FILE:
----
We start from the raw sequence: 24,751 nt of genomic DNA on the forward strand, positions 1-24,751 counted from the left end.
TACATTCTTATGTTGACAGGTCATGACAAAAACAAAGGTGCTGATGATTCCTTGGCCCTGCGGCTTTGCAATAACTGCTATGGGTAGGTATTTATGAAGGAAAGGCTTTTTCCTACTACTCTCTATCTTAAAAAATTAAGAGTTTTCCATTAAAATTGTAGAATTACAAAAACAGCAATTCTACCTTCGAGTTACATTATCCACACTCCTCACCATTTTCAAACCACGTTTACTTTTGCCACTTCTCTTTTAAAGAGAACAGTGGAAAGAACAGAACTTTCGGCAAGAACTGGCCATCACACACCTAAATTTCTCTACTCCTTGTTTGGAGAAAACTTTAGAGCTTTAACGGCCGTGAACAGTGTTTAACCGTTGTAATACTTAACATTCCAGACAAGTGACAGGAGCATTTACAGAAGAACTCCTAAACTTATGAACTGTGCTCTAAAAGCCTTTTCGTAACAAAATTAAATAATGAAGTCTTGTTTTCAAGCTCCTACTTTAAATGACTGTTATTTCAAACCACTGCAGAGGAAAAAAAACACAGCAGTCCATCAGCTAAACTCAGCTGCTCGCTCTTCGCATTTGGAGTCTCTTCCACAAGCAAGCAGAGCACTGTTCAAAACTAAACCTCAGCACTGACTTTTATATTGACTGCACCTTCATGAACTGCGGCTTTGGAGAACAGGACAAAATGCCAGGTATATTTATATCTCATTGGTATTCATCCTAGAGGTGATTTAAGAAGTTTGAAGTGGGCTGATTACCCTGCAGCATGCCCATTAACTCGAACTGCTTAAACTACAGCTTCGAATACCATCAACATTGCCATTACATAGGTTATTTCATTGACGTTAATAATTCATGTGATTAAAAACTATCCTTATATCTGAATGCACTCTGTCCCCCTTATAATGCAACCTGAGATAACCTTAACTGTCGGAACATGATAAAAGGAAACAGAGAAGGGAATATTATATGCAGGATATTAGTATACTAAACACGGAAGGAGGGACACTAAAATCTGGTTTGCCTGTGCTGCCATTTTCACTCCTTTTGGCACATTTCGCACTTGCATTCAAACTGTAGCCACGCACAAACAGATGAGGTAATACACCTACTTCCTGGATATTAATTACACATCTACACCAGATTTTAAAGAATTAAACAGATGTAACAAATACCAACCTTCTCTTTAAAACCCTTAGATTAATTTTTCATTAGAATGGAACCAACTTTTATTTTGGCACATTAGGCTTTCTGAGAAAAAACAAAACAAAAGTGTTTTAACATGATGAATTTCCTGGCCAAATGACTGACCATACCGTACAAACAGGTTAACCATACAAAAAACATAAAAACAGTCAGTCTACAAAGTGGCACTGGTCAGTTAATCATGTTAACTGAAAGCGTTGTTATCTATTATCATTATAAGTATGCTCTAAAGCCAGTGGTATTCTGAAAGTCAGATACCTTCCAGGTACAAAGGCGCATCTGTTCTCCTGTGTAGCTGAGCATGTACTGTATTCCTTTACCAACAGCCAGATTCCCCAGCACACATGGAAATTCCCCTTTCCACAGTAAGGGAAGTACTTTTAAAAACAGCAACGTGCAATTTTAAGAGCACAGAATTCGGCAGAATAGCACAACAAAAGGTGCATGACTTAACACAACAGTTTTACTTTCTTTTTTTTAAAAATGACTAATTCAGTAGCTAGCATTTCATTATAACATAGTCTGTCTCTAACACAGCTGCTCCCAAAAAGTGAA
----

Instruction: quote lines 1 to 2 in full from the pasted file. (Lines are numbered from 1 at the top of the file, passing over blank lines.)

We start from the raw sequence: 24,751 nt of genomic DNA on the forward strand, positions 1-24,751 counted from the left end.
TACATTCTTATGTTGACAGGTCATGACAAAAACAAAGGTGCTGATGATTCCTTGGCCCTGCGGCTTTGCAATAACTGCTATGGGTAGGTATTTATGAAGGAAAGGCTTTTTCCTACTACTCTCTATCTTAAAAAATTAAGAGTTTTCCATTAAAATTGTAGAATTACAAAAACAGCAATTCTACCTTCGAGTTACATTATCCACACTCCTCACCATTTTCAAACCACGTTTACTTTTGCCACTTCTCTTTTAAAGAGAACAGTGGAAAGAACAGAACTTTCGGCAAGAACTGGCCATCACACACCTAAATTTCTCTACTCCTTGTTTGGAGAAAACTTTAGAGCTTTAACGGCCGTGAACAGTGTTTAACCGTTGTAATACTTAACATTCCAGACAAGTGACAGGAGCATTTACAGAAGAACTCCTAAACTTATGAACTGTGCTCTAAAAGCCTTTTCGTAACAAAATTAAATAATGAAGTCTTGTTTTCAAGCTCCTACTTTAAATGACTGTTATTTCAAACCACTGCAGAGGAAAAAAAACACAGCAGTCCATCAGCTAAACTCAGCTGCTCGCTCTTCGCATTTGGAGTCTCTTCCACAAGCAAGCAGAGCACTGTTCAAAACTAAACCTCAGCACTGACTTTTATATTGACTGCACCTTCATGAACTGCGGCTTTGGAGAACAGGACAAAATGCCAGGTATATTTATATCTCATTGGTATTCATCCTAGAGGTGATTTAAGAAGTTTGAAGTGGGCTGATTACCCTGCAGCATGCCCATTAACTCGAACTGCTTAAACTACAGCTTCGAATACCATCAACATTGCCATTACATAGGTTATTTCATTGACGTTAATAATTCATGTGATTAAAAACTATCCTTATATCTGAATGCACTCTGTCCCCCTTATAATGCAACCTGAGATAACCTTAACTGTCGGAACATGATAAAAGGAAACAGAGAAGGGAATATTATATGCAGGATATTAGTATACTAAACACGGAAGGAGGGACACTAAAATCTGGTTTGCCTGTGCTGCCATTTTCACTCCTTTTGGCACATTTCGCACTTGCATTCAAACTGTAGCCACGCACAAACAGATGAGGTAATACACCTACTTCCTGGATATTAATTACACATCTACACCAGATTTTAAAGAATTAAACAGATGTAACAAATACCAACCTTCTCTTTAAAACCCTTAGATTAATTTTTCATTAGAATGGAACCAACTTTTATTTTGGCACATTAGGCTTTCTGAGAAAAAACAAAACAAAAGTGTTTTAACATGATGAATTTCCTGGCCAAATGACTGACCATACCGTACAAACAGGTTAACCATACAAAAAACATAAAAACAGTCAGTCTACAAAGTGGCACTGGTCAGTTAATCATGTTAACTGAAAGCGTTGTTATCTATTATCATTATAAGTATGCTCTAAAGCCAGTGGTATTCTGAAAGTCAGATACCTTCCAGGTACAAAGGCGCATCTGTTCTCCTGTGTAGCTGAGCATGTACTGTATTCCTTTACCAACAGCCAGATTCCCCAGCACACATGGAAATTCCCCTTTCCACAGTAAGGGAAGTACTTTTAAAAACAGCAACGTGCAATTTTAAGAGCACAGAATTCGGCAGAATAGCACAACAAAAGGTGCATGACTTAACACAACAGTTTTACTTTCTTTTTTTTAAAAATGACTAATTCAGTAGCTAGCATTTCATTATAACATAGTCTGTCTCTAACACAGCTGCTCCCAAAAAGTGAA